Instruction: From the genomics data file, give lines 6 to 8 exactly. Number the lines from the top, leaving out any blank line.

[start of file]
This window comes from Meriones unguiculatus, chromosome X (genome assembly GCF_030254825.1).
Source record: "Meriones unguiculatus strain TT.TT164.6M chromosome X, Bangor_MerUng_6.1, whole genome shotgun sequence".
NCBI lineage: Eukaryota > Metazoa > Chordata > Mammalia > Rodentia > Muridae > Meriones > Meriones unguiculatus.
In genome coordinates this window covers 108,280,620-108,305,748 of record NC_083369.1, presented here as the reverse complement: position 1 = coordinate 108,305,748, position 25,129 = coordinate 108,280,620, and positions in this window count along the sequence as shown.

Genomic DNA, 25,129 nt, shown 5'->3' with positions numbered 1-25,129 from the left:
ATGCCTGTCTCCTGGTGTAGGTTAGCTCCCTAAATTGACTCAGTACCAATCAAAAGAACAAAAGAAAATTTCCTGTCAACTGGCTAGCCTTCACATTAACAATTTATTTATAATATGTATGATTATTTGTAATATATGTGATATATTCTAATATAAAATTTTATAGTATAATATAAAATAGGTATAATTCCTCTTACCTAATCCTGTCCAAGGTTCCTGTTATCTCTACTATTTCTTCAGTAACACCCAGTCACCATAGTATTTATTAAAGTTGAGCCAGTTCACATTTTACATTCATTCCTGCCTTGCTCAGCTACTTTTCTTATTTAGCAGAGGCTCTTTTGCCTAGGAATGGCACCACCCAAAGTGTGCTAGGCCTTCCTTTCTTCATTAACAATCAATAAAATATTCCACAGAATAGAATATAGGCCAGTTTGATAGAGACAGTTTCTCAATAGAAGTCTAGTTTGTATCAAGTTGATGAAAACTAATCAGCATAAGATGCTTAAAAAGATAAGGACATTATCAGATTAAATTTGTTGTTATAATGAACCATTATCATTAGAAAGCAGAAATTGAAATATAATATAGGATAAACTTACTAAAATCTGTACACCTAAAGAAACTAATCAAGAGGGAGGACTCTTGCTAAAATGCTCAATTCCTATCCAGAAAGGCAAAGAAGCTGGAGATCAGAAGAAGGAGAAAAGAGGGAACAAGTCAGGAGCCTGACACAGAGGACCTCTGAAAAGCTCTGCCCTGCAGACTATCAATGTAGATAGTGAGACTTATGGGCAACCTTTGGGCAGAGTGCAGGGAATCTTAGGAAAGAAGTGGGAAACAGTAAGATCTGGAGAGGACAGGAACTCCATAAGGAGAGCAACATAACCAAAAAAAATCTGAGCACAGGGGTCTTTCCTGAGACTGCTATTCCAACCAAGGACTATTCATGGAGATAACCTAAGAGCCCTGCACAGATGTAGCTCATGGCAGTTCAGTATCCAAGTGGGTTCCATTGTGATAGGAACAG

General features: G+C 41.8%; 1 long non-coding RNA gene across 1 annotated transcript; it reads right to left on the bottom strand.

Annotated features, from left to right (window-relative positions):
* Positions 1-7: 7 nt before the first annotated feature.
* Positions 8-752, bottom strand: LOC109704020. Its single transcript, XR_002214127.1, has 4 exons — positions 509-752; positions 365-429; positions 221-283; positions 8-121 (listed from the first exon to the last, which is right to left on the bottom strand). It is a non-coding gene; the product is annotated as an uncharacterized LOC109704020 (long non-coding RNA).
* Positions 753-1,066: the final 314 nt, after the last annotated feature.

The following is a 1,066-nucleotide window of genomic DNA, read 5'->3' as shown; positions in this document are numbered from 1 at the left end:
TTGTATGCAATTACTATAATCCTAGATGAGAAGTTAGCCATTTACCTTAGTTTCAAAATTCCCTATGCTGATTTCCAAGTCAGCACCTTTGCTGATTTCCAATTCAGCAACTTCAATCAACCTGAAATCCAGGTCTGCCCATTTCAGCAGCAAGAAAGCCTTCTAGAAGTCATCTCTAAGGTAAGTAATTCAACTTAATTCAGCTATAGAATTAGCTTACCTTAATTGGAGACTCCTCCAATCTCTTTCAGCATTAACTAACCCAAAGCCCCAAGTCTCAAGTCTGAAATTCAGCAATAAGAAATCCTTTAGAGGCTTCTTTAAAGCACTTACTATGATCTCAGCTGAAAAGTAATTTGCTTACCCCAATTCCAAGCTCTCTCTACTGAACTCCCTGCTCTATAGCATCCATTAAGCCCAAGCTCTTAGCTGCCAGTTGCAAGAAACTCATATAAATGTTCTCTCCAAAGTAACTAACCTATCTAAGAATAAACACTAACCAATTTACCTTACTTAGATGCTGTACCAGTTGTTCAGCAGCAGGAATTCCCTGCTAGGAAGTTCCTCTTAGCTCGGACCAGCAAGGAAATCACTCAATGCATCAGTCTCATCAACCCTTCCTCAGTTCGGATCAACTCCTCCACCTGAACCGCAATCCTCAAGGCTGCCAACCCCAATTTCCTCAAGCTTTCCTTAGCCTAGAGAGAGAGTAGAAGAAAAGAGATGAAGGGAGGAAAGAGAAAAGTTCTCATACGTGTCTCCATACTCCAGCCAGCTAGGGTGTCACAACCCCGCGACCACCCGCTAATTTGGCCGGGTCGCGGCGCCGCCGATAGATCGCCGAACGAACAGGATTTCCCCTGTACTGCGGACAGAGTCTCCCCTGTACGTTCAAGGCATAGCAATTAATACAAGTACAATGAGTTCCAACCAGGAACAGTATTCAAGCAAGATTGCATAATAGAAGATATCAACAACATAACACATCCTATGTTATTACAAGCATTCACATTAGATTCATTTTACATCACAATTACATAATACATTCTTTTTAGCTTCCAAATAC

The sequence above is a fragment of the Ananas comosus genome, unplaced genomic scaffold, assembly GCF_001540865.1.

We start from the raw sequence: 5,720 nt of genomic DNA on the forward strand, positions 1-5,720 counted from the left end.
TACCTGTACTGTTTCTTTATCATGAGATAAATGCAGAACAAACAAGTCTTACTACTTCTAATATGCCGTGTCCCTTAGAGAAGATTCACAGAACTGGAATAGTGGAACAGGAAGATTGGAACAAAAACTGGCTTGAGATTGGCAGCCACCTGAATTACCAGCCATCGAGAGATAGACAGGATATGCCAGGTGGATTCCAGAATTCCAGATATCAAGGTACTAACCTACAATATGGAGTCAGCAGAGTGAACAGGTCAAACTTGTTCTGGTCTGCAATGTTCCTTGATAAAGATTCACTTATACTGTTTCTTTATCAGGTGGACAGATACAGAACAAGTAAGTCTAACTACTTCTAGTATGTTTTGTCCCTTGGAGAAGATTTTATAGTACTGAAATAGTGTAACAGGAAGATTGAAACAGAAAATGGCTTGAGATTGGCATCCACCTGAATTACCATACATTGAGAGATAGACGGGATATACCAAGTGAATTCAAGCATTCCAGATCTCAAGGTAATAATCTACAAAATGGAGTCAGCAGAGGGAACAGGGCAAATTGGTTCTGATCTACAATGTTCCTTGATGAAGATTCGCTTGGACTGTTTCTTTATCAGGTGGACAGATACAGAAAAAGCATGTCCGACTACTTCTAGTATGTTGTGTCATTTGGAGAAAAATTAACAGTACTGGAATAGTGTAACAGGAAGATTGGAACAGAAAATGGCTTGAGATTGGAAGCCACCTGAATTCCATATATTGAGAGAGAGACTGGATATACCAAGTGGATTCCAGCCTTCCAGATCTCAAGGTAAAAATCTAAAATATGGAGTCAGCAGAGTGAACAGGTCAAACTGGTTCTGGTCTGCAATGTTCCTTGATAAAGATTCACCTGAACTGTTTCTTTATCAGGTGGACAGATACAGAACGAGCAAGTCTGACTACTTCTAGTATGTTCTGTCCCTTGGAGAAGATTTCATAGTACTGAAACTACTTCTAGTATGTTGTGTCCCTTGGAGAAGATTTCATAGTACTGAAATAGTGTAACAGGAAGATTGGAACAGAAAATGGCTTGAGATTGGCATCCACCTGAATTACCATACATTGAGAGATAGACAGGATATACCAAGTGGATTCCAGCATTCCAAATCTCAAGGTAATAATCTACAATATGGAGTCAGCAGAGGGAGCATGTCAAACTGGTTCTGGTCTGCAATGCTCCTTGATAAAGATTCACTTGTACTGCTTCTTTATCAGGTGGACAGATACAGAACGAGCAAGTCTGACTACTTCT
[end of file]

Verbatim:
ATGCCTGTCTCCTGGTGTAGGTTAGCTCCCTAAATTGACTCAGTACCAATCAAAAGAACAAAAGAAAATTTCCTGTCAACTGGCTAGCCTTCACATTAACAATTTATTTATAATATGTATGATTATTTGTAATATATGTGATATATTCTAATATAAAATTTTATAGTATAATATAAAATAGGTATAATTCCTCTTACCTAATCCTGTCCAAGGTTCCTGTTATCTCTACTATTTCTTCAGTAACACCCAGTCACCATAGTATTTATTAAAGTTGAGCCAGTTCACATTTTACATTCATTCCTGCCTTGCTCAGCTACTTTTCTTATTTAGCAGAGGCTCTTTTGCCTAGGAATGGCACCACCCAAAGTGTGCTAGGCCTTCCTTTCTTCATTAACAATCAATAAAATATTCCACAGAATAGAATATAGGCCAGTTTGATAGAGACAGTTTCTCAATAGAAGTCTAGTTTGTATCAAGTTGATGAAAACTAATCAGCATAAGATGCTTAAAAAGATAAGGACATTATCAGATTAAATTTGTTGTTATAATGAACCATTATCATTAGAAAGCAGAAATTGAAATATAATATAGGATAAACTTACTAAAATCTGTACACCTAAAGAAACTAATCAAGAGGGAGGACTCTTGCTAAAATGCTCAATTCCTATCCAGAAAGGCAAAGAAGCTGGAGATCAGAAGAAGGAGAAAAGAGGGAACAAGTCAGGAGCCTGACACAGAGGACCTCTGAAAAGCTCTGCCCTGCAGACTATCAATGTAGATAGTGAGACTTATGGGCAACCTTTGGGCAGAGTGCAGGGAATCTTAGGAAAGAAGTGGGAAACAGTAAGATCTGGAGAGGACAGGAACTCCATAAGGAGAGCAACATAACCAAAAAAAATCTGAGCACAGGGGTCTTTCCTGAGACTGCTATTCCAACCAAGGACTATTCATGGAGATAACCTAAGAGCCCTGCACAGATGTAGCTCATGGCAGTTCAGTATCCAAGTGGGTTCCATTGTGATAGGAACAG

General features: G+C 41.8%; 1 long non-coding RNA gene across 1 annotated transcript; it reads right to left on the bottom strand.

Annotated features, from left to right (window-relative positions):